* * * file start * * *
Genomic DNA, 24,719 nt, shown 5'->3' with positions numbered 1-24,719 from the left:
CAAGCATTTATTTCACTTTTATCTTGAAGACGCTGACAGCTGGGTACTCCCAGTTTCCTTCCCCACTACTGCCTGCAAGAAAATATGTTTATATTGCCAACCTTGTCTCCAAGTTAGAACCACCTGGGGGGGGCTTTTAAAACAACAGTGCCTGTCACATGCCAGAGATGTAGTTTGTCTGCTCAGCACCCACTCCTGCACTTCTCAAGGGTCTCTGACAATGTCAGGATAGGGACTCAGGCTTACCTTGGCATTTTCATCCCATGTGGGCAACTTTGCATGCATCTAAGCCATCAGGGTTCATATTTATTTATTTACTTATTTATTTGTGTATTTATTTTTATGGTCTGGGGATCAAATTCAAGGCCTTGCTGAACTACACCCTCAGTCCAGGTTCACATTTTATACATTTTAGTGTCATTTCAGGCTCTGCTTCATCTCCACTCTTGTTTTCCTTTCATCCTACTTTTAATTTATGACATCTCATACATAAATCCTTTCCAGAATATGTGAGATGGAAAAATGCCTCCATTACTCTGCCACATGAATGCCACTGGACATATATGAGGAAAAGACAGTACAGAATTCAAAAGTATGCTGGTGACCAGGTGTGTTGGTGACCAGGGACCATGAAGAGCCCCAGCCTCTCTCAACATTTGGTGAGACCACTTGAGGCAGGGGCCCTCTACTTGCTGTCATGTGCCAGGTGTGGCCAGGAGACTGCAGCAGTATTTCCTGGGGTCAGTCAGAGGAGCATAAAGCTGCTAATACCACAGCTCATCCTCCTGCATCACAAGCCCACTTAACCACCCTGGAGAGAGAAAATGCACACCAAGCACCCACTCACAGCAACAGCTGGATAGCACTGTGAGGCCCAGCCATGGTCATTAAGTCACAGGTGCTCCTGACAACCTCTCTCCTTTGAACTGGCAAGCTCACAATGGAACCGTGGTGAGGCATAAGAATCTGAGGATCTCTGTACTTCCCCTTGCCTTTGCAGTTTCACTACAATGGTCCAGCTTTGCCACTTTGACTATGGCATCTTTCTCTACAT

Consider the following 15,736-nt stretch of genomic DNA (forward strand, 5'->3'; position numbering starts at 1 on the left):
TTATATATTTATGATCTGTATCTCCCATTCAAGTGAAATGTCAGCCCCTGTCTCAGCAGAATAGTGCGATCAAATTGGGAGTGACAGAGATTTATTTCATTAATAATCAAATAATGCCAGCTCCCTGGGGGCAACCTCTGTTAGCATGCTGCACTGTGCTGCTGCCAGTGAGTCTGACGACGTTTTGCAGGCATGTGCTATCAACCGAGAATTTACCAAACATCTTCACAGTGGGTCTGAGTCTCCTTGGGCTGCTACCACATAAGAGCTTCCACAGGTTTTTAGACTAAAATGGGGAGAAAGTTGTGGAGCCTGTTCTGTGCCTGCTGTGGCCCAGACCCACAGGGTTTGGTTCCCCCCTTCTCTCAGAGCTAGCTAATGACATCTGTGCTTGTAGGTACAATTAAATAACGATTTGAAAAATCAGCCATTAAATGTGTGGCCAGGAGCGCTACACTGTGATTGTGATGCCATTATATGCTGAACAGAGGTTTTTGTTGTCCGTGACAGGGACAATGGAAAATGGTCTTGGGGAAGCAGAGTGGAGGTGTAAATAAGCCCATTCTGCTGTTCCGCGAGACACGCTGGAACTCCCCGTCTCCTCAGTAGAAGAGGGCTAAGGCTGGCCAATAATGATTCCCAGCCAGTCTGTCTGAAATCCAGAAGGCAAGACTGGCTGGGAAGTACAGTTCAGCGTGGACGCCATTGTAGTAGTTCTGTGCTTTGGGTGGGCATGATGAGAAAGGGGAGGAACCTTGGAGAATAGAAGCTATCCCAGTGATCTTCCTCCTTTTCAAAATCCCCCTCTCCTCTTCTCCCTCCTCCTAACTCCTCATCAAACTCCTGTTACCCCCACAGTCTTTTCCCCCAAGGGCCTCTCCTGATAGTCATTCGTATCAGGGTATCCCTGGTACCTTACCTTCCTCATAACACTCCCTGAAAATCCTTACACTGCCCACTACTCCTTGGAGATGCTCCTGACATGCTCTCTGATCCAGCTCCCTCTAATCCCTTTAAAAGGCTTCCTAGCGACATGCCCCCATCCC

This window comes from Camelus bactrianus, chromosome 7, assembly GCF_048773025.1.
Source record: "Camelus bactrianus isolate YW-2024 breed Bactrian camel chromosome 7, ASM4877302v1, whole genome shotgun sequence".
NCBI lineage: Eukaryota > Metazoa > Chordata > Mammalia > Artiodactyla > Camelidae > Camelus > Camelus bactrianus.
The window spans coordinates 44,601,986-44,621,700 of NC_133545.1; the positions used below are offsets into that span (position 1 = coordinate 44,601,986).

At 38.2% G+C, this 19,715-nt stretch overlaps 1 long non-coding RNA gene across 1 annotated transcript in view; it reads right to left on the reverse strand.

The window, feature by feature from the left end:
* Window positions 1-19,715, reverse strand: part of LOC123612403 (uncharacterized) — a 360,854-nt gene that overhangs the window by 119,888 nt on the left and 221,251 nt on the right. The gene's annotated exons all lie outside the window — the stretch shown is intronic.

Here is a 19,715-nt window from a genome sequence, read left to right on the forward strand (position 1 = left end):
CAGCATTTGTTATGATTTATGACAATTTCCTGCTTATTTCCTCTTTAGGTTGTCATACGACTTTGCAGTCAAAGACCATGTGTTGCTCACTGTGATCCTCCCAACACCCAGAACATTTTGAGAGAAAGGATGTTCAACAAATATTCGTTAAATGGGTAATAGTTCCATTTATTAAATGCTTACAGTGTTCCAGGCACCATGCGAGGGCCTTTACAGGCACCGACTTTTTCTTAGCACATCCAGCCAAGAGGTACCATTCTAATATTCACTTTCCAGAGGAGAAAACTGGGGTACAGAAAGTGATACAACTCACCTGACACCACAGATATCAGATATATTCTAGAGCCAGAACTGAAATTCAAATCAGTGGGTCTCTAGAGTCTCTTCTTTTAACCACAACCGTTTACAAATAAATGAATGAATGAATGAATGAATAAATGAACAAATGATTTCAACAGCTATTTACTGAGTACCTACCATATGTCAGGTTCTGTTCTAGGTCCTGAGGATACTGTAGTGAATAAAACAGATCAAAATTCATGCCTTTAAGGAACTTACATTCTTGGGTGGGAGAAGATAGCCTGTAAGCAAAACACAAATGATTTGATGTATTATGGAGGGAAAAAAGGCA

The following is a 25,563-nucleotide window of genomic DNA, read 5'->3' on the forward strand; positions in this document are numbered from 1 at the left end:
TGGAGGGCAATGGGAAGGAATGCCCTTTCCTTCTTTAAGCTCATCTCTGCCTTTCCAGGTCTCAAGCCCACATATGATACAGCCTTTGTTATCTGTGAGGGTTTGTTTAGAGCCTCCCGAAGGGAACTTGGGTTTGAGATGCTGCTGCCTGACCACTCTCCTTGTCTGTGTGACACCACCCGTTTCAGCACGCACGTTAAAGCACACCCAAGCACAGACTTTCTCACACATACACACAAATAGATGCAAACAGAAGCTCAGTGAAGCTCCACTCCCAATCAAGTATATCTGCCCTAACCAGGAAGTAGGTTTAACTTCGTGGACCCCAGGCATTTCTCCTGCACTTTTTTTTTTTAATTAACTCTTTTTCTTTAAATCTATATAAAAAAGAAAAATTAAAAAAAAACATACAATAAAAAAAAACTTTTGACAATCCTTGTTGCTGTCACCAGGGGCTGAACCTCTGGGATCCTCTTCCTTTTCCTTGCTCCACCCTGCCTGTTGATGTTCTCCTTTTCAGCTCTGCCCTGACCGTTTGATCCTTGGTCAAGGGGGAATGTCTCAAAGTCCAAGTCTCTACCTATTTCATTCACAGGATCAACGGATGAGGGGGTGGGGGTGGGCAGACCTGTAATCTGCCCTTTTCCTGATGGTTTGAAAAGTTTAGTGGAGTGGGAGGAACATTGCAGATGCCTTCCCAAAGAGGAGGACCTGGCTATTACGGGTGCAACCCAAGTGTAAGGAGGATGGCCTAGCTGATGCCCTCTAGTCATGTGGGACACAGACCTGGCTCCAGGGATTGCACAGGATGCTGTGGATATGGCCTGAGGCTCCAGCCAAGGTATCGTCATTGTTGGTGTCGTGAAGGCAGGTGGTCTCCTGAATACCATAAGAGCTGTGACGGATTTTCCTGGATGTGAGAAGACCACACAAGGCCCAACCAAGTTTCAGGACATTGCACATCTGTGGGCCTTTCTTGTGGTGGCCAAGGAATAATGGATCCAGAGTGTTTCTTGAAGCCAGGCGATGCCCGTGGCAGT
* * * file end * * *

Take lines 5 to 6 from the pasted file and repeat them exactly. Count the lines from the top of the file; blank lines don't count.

This window comes from Camelus bactrianus, chromosome 7, assembly GCF_048773025.1.
Source record: "Camelus bactrianus isolate YW-2024 breed Bactrian camel chromosome 7, ASM4877302v1, whole genome shotgun sequence".